“Erynn, you’re a little slow today. Caleb had the drop on you for . . . oh . . . half a heart beat, before you turned on him.” Guynan chuckled. The sound carried eerily through her headset. “Someday he might just catch you.”

Erynn’s stomach fluttered uncomfortably and she frowned. Why would his statement bother me? Not his words, it was something else. What? Recognition flitted at the edge of her awareness. Betrayal. The word slid like a dry whisper through her mind. Gone before she could catch it, hold onto it, grasp its significance. No. Not going to happen. Just after effects of that strange, vision?

“No one will ever tag you, Erynn.” Tam’s silky voice, only slightly distorted through the speakers, interrupted Erynn’s thoughts.

Erynn shook off her inattention. “Wait, I want you to tag me. All of you.” She heard the harsh tone that entered her voice, the voice of their squadron leader, their commander. Ease up; they’re not like me. No one is. “Who’s buying the first round of drinks tonight?” Erynn forced a bright tone into the question.

“That would be Koz,” Kyle volunteered, elated. “He got tagged first.”

“I was set up, Caleb saw it.” Koz’s deep, rich voice brought a mental image of a powerful man.

It fit.

The training session with her squadron ended, and, as in the past, she had prevailed. Time to land, critique the exercise. She would’ve preferred to stay in the sky, feeling the life, the energy from everything below rush up at her, joining in a frenzied dance with the air flowing around the fighter. I love flying and I’m good . . . no, not just good, gifted. She treasured the freedom and power it gave her. Her slight build wasn’t an issue to being an accomplished pilot. It was something she could do independently and still gain acceptance as part of an elite group.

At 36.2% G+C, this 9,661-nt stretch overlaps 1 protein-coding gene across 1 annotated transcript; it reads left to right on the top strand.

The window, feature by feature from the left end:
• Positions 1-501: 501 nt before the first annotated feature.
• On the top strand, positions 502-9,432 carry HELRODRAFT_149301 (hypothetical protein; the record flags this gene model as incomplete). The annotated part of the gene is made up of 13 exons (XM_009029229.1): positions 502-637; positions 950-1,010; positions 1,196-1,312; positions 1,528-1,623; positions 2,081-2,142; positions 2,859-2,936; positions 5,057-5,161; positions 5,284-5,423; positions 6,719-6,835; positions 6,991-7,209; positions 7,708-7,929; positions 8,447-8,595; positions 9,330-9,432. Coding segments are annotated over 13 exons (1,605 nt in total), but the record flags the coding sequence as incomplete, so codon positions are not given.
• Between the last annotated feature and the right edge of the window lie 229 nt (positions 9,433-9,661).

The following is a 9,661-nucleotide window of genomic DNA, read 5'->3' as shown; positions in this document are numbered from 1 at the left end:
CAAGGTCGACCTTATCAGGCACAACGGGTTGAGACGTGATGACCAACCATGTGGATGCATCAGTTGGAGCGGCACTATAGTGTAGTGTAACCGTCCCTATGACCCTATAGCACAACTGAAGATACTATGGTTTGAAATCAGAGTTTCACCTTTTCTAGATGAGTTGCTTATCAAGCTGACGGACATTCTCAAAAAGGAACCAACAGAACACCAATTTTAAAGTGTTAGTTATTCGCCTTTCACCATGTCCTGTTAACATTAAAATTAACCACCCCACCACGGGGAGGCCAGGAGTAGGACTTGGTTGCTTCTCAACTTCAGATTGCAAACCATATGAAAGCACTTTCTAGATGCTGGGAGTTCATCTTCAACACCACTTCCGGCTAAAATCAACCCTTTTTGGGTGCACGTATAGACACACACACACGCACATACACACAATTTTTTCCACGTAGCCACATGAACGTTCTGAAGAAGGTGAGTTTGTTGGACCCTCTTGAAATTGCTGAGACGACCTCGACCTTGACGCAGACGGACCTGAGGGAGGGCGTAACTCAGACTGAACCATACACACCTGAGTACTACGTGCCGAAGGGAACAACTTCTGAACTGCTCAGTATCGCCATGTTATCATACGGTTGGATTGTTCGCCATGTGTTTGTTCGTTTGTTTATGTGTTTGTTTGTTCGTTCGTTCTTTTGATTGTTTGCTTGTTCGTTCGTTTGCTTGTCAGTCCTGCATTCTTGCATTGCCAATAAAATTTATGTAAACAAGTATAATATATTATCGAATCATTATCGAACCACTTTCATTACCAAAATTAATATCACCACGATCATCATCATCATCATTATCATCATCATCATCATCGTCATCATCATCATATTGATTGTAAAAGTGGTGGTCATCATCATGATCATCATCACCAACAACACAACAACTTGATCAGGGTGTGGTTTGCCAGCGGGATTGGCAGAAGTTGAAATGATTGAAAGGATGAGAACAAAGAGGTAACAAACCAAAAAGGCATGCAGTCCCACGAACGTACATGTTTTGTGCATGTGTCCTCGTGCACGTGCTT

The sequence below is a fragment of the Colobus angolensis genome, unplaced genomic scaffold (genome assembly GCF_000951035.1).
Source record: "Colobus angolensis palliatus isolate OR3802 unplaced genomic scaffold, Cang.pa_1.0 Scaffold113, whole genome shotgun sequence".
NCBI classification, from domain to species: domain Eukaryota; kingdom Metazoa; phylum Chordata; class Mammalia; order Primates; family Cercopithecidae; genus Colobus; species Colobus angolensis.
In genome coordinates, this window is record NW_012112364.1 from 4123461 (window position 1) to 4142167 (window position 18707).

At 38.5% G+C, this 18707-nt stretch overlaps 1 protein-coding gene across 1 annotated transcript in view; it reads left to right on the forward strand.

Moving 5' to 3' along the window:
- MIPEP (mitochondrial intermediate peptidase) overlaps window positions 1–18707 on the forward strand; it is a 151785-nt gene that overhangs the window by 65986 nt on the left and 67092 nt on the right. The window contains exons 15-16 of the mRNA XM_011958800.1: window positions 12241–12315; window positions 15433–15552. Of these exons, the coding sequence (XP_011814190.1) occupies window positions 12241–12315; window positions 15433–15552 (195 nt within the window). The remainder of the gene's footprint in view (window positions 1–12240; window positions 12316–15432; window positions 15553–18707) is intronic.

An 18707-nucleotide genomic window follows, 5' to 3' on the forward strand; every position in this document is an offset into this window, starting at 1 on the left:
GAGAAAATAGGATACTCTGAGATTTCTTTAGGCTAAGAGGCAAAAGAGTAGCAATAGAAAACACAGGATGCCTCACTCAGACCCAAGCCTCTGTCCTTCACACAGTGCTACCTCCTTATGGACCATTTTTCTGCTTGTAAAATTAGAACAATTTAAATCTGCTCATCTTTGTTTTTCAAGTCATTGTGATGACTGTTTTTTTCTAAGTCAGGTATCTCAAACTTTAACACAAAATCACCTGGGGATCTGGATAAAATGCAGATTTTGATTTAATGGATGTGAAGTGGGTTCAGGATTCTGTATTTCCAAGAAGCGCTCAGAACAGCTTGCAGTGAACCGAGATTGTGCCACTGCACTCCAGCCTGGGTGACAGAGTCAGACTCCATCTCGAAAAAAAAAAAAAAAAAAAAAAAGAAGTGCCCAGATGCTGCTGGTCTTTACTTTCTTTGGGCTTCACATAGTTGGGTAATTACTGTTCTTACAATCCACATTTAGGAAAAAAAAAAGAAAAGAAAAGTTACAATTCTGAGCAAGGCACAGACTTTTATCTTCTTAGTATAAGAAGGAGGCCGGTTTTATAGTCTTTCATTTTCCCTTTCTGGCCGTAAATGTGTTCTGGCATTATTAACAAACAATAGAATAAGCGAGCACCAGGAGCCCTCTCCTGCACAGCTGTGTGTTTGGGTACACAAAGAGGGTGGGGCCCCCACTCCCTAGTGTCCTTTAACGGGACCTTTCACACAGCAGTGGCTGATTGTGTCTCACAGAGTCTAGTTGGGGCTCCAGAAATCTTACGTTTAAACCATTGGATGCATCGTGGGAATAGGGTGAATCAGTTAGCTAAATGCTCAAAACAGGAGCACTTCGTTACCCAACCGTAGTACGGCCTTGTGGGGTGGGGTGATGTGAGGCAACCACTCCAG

“Captain Tara, you’re cleared for final approach,” the male voice advised, sounding metallic in the small space of the cockpit. “Cut it a little close back there, Captain. The OIC might have a few words for you.”

Erynn thought a moment, who is the OIC today? She groaned. “Major Kendal.”  The name pushed past her lips in an unhappy whisper. This could get ugly. “Affirmative, Korin tower.” Nothing had happened. She knew her limitations. Just take his reprimand and go on, she thought. “You’d think he’d be used to it by now.” Her approaching Interceptor hovered.


About robynnelisabethsheahan

I live in the Pacific Northwest, teach writing, marketing, and publishing, lead a critique group of teens at the public library, and am involved with two other adult critique groups. Whew. The second book in the Storm of Arranon series, Storm of Arranon Fire and Ice, received an honorable mention in the 2013 Writer's Digest's Self Published Book Awards for MG/YA.
This entry was posted in Children of Arranon. Bookmark the permalink.

Leave a Reply

Fill in your details below or click an icon to log in: Logo

You are commenting using your account. Log Out /  Change )

Google photo

You are commenting using your Google account. Log Out /  Change )

Twitter picture

You are commenting using your Twitter account. Log Out /  Change )

Facebook photo

You are commenting using your Facebook account. Log Out /  Change )

Connecting to %s